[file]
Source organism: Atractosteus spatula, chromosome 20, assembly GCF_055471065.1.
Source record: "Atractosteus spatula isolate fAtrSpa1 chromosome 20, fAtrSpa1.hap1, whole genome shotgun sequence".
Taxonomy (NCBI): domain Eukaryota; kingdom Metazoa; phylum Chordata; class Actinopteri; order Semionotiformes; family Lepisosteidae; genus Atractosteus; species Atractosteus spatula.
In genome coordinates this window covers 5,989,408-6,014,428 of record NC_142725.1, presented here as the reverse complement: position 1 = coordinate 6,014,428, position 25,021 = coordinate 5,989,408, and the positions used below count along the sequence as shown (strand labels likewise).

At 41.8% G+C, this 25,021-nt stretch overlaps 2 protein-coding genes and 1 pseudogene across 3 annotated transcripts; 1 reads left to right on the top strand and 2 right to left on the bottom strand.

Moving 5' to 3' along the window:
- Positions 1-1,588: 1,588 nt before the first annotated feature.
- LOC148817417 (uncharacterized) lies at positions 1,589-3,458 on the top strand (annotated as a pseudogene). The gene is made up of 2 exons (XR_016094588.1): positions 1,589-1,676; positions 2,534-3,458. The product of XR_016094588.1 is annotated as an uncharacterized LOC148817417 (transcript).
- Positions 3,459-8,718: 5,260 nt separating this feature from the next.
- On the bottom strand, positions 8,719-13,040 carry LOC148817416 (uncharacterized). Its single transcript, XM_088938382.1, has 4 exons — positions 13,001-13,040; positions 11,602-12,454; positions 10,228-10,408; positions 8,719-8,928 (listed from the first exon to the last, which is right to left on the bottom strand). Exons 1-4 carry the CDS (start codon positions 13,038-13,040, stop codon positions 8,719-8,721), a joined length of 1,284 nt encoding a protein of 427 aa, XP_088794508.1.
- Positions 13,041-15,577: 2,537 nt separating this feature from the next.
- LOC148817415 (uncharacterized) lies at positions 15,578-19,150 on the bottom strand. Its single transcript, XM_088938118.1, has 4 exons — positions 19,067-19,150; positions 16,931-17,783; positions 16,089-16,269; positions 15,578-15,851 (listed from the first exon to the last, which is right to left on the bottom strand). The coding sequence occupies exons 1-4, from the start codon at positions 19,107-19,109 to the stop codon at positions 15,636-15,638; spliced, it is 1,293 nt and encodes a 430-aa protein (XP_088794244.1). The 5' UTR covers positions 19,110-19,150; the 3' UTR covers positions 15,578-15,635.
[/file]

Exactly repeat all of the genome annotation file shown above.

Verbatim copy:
Source organism: Atractosteus spatula, chromosome 20, assembly GCF_055471065.1.
Source record: "Atractosteus spatula isolate fAtrSpa1 chromosome 20, fAtrSpa1.hap1, whole genome shotgun sequence".
Taxonomy (NCBI): domain Eukaryota; kingdom Metazoa; phylum Chordata; class Actinopteri; order Semionotiformes; family Lepisosteidae; genus Atractosteus; species Atractosteus spatula.
In genome coordinates this window covers 5,989,408-6,014,428 of record NC_142725.1, presented here as the reverse complement: position 1 = coordinate 6,014,428, position 25,021 = coordinate 5,989,408, and the positions used below count along the sequence as shown (strand labels likewise).

At 41.8% G+C, this 25,021-nt stretch overlaps 2 protein-coding genes and 1 pseudogene across 3 annotated transcripts; 1 reads left to right on the top strand and 2 right to left on the bottom strand.

Moving 5' to 3' along the window:
- Positions 1-1,588: 1,588 nt before the first annotated feature.
- LOC148817417 (uncharacterized) lies at positions 1,589-3,458 on the top strand (annotated as a pseudogene). The gene is made up of 2 exons (XR_016094588.1): positions 1,589-1,676; positions 2,534-3,458. The product of XR_016094588.1 is annotated as an uncharacterized LOC148817417 (transcript).
- Positions 3,459-8,718: 5,260 nt separating this feature from the next.
- On the bottom strand, positions 8,719-13,040 carry LOC148817416 (uncharacterized). Its single transcript, XM_088938382.1, has 4 exons — positions 13,001-13,040; positions 11,602-12,454; positions 10,228-10,408; positions 8,719-8,928 (listed from the first exon to the last, which is right to left on the bottom strand). Exons 1-4 carry the CDS (start codon positions 13,038-13,040, stop codon positions 8,719-8,721), a joined length of 1,284 nt encoding a protein of 427 aa, XP_088794508.1.
- Positions 13,041-15,577: 2,537 nt separating this feature from the next.
- LOC148817415 (uncharacterized) lies at positions 15,578-19,150 on the bottom strand. Its single transcript, XM_088938118.1, has 4 exons — positions 19,067-19,150; positions 16,931-17,783; positions 16,089-16,269; positions 15,578-15,851 (listed from the first exon to the last, which is right to left on the bottom strand). The coding sequence occupies exons 1-4, from the start codon at positions 19,107-19,109 to the stop codon at positions 15,636-15,638; spliced, it is 1,293 nt and encodes a 430-aa protein (XP_088794244.1). The 5' UTR covers positions 19,110-19,150; the 3' UTR covers positions 15,578-15,635.